Proposed $3.2M payment to Monticello woman hurt in state employee crash heads to Senate floor
Image via AP.

Police Tape
Emergency responders had to use the jaws of life.

A Monticello woman permanently injured in a grisly highway crash with a state of Florida employee is closer than ever to receiving the remaining balance of a nearly $3.4 million state settlement.

The Senate Committee on Appropriations unanimously approved legislation (SB 70) Monday by St. Petersburg Democratic Sen. Darryl Rouson clearing a $3.175 million payment to Donna Catalano. The bill will now head to the Senate floor.

Catalano suffered serious injuries when Department of Agriculture and Consumer Services employee Donald Burthe caused a near head-on collision in June 2019 near the border between Leon and Jefferson counties.

Rouson’s bill is classified as a “claims bill” or “relief act,” as it is intended to compensate a person or entity for injury or loss caused by the negligence or error of a public officer or agency.

Claims bills arise when appropriate damages exceed what’s allowable under Florida’s sovereign immunity laws, which protect government agencies from costly lawsuits. While legislation has been filed this Session to raise payout caps, state law currently limits what can be paid without legislative action to $200,000 per person and $300,000 per incident.

A version of the bill in the House (HB 6509) carried by Miami-Dade County Republican Rep. Juan Fernandez-Barquin has one more committee hearing left before advancing to a floor vote.

On the afternoon of June 26, 2019, Catalano drove home east on Highway 90 after completing her nursing shift at Tallahassee Memorial HealthCare.

Burthe was driving in the opposite direction in a department vehicle, which area news outlets described as a 2007 Ford Ranger.

According to a Florida Highway Patrol report, Burthe veered into oncoming traffic while rounding a curve, crashing into Catalano near Still Creek Road.

Both Catalano and Burthe, whom emergency personnel extracted from his vehicle with the jaws of life, were rushed to Tallahassee Memorial Hospital.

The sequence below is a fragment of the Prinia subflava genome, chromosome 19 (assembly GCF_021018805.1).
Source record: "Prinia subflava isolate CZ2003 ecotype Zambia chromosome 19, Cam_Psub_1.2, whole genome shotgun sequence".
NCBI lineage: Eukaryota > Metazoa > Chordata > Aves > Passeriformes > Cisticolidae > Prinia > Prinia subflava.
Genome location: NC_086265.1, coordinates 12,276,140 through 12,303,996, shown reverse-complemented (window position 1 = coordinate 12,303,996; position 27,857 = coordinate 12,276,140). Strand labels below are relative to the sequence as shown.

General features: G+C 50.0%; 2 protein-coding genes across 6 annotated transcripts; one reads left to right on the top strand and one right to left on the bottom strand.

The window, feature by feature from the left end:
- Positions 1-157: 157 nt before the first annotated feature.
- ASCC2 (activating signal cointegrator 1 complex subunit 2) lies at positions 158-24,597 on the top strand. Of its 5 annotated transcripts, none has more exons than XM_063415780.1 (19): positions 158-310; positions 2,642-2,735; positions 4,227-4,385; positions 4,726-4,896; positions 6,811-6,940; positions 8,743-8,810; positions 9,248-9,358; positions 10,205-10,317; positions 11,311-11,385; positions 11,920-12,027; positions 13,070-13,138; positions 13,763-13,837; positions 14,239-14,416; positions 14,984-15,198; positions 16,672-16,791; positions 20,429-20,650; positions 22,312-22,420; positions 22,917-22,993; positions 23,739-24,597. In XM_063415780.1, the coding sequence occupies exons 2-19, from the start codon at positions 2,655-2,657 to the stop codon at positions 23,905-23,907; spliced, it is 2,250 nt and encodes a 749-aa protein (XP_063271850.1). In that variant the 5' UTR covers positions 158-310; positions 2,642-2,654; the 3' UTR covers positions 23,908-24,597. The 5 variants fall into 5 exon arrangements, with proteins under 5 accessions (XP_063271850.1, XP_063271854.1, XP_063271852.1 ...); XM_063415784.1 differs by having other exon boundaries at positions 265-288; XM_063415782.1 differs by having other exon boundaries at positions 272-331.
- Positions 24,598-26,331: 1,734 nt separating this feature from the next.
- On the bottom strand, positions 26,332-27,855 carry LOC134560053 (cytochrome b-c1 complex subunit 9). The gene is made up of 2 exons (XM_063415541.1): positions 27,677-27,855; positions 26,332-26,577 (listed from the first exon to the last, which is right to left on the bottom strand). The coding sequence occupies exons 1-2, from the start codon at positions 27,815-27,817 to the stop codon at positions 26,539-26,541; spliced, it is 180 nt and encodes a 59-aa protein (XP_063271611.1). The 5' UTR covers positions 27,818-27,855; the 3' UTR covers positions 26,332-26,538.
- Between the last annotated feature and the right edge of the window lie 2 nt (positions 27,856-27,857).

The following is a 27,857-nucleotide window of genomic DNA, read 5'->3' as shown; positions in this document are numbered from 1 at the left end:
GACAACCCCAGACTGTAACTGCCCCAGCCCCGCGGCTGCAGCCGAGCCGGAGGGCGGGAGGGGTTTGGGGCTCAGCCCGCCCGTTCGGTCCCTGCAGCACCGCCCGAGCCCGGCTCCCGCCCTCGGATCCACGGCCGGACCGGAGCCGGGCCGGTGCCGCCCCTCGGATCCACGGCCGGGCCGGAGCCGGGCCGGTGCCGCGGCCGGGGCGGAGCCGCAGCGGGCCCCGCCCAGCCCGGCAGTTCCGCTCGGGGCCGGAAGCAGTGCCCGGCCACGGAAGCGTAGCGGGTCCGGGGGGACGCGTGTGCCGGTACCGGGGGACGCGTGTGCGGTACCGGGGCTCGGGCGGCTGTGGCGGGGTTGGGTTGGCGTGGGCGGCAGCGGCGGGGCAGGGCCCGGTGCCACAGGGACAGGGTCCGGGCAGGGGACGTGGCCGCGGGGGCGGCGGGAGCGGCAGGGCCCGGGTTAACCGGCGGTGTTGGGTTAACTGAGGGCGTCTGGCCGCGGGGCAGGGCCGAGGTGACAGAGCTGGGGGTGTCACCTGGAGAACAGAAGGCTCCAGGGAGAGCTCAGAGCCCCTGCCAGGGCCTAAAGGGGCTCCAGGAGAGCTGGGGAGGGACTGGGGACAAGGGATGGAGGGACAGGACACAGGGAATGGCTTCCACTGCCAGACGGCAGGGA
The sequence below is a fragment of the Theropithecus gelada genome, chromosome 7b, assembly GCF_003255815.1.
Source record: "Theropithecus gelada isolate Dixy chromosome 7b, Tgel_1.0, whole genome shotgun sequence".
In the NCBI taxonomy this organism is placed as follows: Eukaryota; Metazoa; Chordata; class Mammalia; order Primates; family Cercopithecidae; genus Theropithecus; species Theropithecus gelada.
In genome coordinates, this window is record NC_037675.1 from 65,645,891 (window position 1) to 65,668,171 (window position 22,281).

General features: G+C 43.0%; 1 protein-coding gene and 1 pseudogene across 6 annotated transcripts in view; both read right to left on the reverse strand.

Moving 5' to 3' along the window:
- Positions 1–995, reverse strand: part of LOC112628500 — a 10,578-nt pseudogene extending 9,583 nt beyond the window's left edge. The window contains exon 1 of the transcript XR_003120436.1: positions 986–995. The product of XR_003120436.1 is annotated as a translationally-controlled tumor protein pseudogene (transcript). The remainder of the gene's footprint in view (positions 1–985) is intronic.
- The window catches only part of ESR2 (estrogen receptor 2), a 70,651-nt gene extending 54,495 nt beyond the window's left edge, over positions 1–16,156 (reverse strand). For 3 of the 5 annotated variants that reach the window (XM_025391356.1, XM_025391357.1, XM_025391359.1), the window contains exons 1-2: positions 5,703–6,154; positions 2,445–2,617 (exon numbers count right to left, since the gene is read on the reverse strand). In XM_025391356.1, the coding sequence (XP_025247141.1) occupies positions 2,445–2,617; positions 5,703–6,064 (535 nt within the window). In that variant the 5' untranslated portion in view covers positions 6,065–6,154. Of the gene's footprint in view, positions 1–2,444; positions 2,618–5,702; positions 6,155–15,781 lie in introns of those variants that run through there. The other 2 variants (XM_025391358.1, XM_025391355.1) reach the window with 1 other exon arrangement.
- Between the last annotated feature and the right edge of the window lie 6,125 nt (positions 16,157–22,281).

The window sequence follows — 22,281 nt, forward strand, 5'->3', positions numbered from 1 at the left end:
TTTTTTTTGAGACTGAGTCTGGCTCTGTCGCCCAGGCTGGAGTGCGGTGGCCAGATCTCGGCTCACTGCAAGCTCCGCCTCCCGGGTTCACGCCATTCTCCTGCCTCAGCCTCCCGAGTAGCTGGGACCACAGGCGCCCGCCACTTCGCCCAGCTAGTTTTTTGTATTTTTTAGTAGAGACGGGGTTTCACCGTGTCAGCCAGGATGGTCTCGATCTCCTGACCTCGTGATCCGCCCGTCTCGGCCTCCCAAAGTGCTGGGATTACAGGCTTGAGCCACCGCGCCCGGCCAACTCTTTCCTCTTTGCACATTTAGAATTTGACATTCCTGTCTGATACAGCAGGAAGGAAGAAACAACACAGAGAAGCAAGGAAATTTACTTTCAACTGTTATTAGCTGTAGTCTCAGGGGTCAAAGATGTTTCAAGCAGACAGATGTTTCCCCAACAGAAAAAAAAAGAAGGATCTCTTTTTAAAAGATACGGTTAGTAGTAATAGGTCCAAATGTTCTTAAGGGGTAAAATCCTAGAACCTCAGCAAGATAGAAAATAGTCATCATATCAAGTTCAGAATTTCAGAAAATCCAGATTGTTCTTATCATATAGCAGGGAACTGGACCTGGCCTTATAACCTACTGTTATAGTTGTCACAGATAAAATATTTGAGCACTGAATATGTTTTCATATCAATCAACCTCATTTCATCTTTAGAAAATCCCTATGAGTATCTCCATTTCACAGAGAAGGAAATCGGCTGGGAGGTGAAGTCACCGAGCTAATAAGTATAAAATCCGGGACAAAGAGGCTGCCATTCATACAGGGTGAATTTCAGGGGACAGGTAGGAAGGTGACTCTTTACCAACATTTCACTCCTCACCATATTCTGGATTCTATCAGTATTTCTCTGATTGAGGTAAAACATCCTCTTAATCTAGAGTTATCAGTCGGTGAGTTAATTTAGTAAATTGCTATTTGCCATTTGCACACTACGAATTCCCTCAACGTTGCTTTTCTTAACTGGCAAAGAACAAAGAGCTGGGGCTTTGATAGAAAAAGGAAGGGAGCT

As detailed in Rouson and Fernandez-Barquin’s bills, the harm to Catalano — including a rib fracture, multiple leg and arm fractures and facial abrasions — was severe, long-lasting and required six surgeries and three months of physical therapy to repair.

“Ms. Catalano now suffers from chronic pain; mental anguish, stress, and anxiety; stiff, aching knees that require her to walk with a cane; an inability to straighten or lift her right arm; and incontinence,” the bills say. “Ms. Catalano can no longer perform traditional nursing duties as a result of these injuries.”

Catalano sued the Agriculture Department July 10, 2020. About a year later, she and the state agreed to a $3.375 million settlement. Of that, the Division of Risk Management paid $200,000 — the maximum allowable without approval from the Legislature.

Last week, the Senate Appropriations Subcommittee on Agriculture, Environment and General Government amended the bill to change the source of the remaining payout from the state General Revenue Fund to the General Inspection Trust Fund.

Jesse Scheckner

Jesse Scheckner has covered South Florida with a focus on Miami-Dade County since 2012. His work has been recognized by the Hearst Foundation, Society of Professional Journalists, Florida Society of News Editors, Florida MMA Awards and Miami New Times. Email him at Jess[email protected] and follow him on Twitter @JesseScheckner.


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